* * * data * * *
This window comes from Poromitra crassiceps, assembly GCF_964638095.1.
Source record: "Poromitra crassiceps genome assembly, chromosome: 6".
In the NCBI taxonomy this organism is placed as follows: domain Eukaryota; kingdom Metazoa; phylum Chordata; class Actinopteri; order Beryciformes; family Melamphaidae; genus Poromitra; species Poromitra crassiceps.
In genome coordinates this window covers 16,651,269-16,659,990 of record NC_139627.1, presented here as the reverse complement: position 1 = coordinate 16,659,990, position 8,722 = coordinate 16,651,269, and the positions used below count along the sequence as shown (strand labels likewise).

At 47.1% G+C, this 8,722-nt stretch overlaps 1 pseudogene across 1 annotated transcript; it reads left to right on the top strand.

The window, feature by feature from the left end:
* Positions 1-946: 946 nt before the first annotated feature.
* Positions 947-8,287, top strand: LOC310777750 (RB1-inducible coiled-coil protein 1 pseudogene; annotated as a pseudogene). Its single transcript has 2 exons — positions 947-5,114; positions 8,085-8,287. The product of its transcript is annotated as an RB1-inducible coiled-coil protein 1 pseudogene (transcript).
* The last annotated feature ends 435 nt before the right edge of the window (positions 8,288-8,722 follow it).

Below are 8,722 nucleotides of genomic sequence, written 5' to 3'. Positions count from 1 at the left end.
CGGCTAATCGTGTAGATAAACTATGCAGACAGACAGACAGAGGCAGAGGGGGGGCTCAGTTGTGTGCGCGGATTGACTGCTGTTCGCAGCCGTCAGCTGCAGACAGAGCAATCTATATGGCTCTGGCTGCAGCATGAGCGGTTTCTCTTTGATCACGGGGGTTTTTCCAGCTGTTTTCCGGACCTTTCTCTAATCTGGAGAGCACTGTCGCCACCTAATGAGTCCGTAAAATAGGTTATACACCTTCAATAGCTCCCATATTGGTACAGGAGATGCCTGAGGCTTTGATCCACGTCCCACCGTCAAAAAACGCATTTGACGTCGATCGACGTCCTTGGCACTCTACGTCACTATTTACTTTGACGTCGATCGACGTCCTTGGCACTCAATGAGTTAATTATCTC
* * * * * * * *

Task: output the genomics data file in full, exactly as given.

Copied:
This window comes from Poromitra crassiceps, assembly GCF_964638095.1.
Source record: "Poromitra crassiceps genome assembly, chromosome: 6".
In the NCBI taxonomy this organism is placed as follows: domain Eukaryota; kingdom Metazoa; phylum Chordata; class Actinopteri; order Beryciformes; family Melamphaidae; genus Poromitra; species Poromitra crassiceps.
In genome coordinates this window covers 16,651,269-16,659,990 of record NC_139627.1, presented here as the reverse complement: position 1 = coordinate 16,659,990, position 8,722 = coordinate 16,651,269, and the positions used below count along the sequence as shown (strand labels likewise).

At 47.1% G+C, this 8,722-nt stretch overlaps 1 pseudogene across 1 annotated transcript; it reads left to right on the top strand.

The window, feature by feature from the left end:
* Positions 1-946: 946 nt before the first annotated feature.
* Positions 947-8,287, top strand: LOC310777750 (RB1-inducible coiled-coil protein 1 pseudogene; annotated as a pseudogene). Its single transcript has 2 exons — positions 947-5,114; positions 8,085-8,287. The product of its transcript is annotated as an RB1-inducible coiled-coil protein 1 pseudogene (transcript).
* The last annotated feature ends 435 nt before the right edge of the window (positions 8,288-8,722 follow it).

Below are 8,722 nucleotides of genomic sequence, written 5' to 3'. Positions count from 1 at the left end.
CGGCTAATCGTGTAGATAAACTATGCAGACAGACAGACAGAGGCAGAGGGGGGGCTCAGTTGTGTGCGCGGATTGACTGCTGTTCGCAGCCGTCAGCTGCAGACAGAGCAATCTATATGGCTCTGGCTGCAGCATGAGCGGTTTCTCTTTGATCACGGGGGTTTTTCCAGCTGTTTTCCGGACCTTTCTCTAATCTGGAGAGCACTGTCGCCACCTAATGAGTCCGTAAAATAGGTTATACACCTTCAATAGCTCCCATATTGGTACAGGAGATGCCTGAGGCTTTGATCCACGTCCCACCGTCAAAAAACGCATTTGACGTCGATCGACGTCCTTGGCACTCTACGTCACTATTTACTTTGACGTCGATCGACGTCCTTGGCACTCAATGAGTTAATTATCTC